Standard Interpretations - Table of Contents
• Standard Number: 1910.1200

March 4, 2014

Erik C. Baptist
Counsel
American Petroleum Institute
1220 L Street, NW
Washington, DC 20005

Re:   Request for Interpretation of OSHA's Amended Hazard Communication Standard (HCS 2012) about Hazards Not Otherwise Classified

Dear Mr. Baptist:

This letter is being issued to API to provide additional guidance on how to apply the requirements for Hazards Not Otherwise Classified (HNOC) under the March 26, 2012, revisions to OSHA's Hazard Communication Standard (HCS 2012).

Under OSHA's Hazard Communication Standard, an HNOC is defined as follows:

an adverse physical or health effect identified through evaluation of scientific evidence during the classification process that does not meet the specified criteria for the physical and health hazard classes addressed in this section. This does not extend coverage to adverse physical and health effects for which there is a hazard class addressed in this section, but the effect either falls below the cut-off value/concentration limit of the hazard class or is under a GHS hazard category that has not been adopted by OSHA (e.g., acute toxicity Category 5).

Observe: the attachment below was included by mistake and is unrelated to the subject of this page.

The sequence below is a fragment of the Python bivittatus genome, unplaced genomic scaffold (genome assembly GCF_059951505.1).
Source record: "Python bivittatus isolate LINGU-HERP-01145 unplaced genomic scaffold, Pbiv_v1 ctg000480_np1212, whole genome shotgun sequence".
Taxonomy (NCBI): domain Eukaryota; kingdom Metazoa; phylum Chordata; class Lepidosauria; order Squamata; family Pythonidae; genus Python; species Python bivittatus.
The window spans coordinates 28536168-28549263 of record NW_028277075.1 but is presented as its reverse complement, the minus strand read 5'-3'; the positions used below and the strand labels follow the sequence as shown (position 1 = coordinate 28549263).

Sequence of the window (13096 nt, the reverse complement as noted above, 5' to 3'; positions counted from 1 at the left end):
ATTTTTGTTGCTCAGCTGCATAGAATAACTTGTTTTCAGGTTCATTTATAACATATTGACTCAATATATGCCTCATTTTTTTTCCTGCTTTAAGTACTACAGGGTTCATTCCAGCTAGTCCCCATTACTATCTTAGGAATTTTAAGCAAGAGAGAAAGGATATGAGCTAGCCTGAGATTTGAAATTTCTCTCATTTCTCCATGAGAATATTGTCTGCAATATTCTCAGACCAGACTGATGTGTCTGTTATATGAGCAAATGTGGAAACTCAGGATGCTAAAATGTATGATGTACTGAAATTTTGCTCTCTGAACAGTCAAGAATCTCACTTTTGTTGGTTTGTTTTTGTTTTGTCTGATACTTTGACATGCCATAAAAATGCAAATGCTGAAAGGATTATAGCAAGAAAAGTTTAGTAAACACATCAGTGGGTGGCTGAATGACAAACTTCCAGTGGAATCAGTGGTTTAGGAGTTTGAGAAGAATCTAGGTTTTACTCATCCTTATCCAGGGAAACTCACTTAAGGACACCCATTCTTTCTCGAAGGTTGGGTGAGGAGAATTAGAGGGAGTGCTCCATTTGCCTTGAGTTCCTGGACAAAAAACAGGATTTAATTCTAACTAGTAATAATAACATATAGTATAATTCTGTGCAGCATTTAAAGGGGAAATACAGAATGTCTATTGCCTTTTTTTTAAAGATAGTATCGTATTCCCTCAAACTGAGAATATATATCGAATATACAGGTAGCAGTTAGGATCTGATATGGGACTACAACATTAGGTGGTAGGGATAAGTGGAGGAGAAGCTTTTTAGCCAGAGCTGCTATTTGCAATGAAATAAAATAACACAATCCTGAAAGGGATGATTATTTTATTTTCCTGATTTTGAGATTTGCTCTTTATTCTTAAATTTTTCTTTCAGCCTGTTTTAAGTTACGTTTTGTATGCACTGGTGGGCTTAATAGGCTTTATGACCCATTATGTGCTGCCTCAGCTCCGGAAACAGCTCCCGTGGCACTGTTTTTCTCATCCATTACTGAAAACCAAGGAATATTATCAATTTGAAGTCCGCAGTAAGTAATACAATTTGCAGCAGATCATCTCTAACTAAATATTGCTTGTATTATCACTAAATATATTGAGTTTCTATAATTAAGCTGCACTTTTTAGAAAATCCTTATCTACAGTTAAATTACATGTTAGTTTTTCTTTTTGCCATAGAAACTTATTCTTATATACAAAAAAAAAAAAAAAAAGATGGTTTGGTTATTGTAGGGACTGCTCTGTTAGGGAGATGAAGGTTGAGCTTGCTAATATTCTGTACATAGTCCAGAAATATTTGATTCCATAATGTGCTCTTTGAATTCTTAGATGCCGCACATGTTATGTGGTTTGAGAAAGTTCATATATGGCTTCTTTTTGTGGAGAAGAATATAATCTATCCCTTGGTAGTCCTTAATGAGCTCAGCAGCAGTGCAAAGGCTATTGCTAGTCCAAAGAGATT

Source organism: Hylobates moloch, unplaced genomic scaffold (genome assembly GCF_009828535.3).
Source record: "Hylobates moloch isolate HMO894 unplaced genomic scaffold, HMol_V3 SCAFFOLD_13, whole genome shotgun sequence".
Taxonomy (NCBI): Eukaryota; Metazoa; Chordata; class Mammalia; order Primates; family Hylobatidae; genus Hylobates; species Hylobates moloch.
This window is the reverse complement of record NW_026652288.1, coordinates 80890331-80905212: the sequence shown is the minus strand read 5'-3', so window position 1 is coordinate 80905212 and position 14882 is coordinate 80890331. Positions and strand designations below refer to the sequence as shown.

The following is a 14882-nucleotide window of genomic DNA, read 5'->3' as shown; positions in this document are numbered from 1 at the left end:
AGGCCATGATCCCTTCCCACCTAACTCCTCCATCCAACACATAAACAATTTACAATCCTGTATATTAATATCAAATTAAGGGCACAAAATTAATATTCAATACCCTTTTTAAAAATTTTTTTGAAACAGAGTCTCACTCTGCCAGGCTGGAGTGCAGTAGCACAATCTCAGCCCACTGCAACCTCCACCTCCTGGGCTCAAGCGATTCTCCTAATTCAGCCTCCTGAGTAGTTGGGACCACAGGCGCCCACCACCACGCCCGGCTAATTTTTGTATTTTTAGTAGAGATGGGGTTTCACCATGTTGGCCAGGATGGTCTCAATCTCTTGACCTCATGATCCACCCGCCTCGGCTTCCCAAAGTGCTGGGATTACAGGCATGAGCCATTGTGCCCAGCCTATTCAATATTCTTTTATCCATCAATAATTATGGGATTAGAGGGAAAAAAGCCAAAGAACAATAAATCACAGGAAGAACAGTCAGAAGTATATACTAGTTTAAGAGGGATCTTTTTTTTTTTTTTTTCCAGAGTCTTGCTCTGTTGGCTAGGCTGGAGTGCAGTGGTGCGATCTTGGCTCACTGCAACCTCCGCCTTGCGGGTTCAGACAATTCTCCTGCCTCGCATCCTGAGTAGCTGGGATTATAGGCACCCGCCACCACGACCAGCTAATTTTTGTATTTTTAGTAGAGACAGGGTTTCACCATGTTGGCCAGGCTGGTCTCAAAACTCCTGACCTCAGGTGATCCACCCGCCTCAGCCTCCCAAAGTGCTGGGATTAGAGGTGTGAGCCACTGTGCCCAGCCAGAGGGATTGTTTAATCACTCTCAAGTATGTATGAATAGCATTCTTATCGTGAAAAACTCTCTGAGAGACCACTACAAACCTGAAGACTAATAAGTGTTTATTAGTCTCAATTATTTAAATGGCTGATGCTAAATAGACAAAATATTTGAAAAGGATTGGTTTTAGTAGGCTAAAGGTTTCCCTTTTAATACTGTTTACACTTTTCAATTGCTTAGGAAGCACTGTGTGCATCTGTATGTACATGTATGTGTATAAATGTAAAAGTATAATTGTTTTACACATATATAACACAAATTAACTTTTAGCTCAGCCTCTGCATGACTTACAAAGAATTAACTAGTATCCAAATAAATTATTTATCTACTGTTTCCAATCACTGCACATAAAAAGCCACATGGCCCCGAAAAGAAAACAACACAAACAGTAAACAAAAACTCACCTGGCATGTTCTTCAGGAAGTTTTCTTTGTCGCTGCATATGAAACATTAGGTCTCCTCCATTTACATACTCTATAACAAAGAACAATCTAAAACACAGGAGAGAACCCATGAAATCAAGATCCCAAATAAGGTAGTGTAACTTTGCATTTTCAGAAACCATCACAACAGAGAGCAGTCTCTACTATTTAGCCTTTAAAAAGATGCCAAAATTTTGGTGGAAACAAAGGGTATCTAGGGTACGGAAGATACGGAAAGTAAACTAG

29 C.F.R. 1910.1200(c).

Classifiers may rely on the following guidance in applying the definition of an HNOC under HCS 2012:

  1. An adverse physical or health effect is a material impairment of health or functional capacity, as that phrase is used in section 6(b)(5) of the OSH Act, 29 U.S.C. 655(b)(5), resulting from workplace exposure to a chemical.

  2. A health effect is determined in accordance with the weight of evidence criteria in A.0.3.

  3. The term physical effect generally refers to a material impairment of health or functional capacity caused by the intrinsic hazard(s) of a particular chemical in normal conditions of use or foreseeable emergencies. Scalds caused by exposure to chemicals at high temp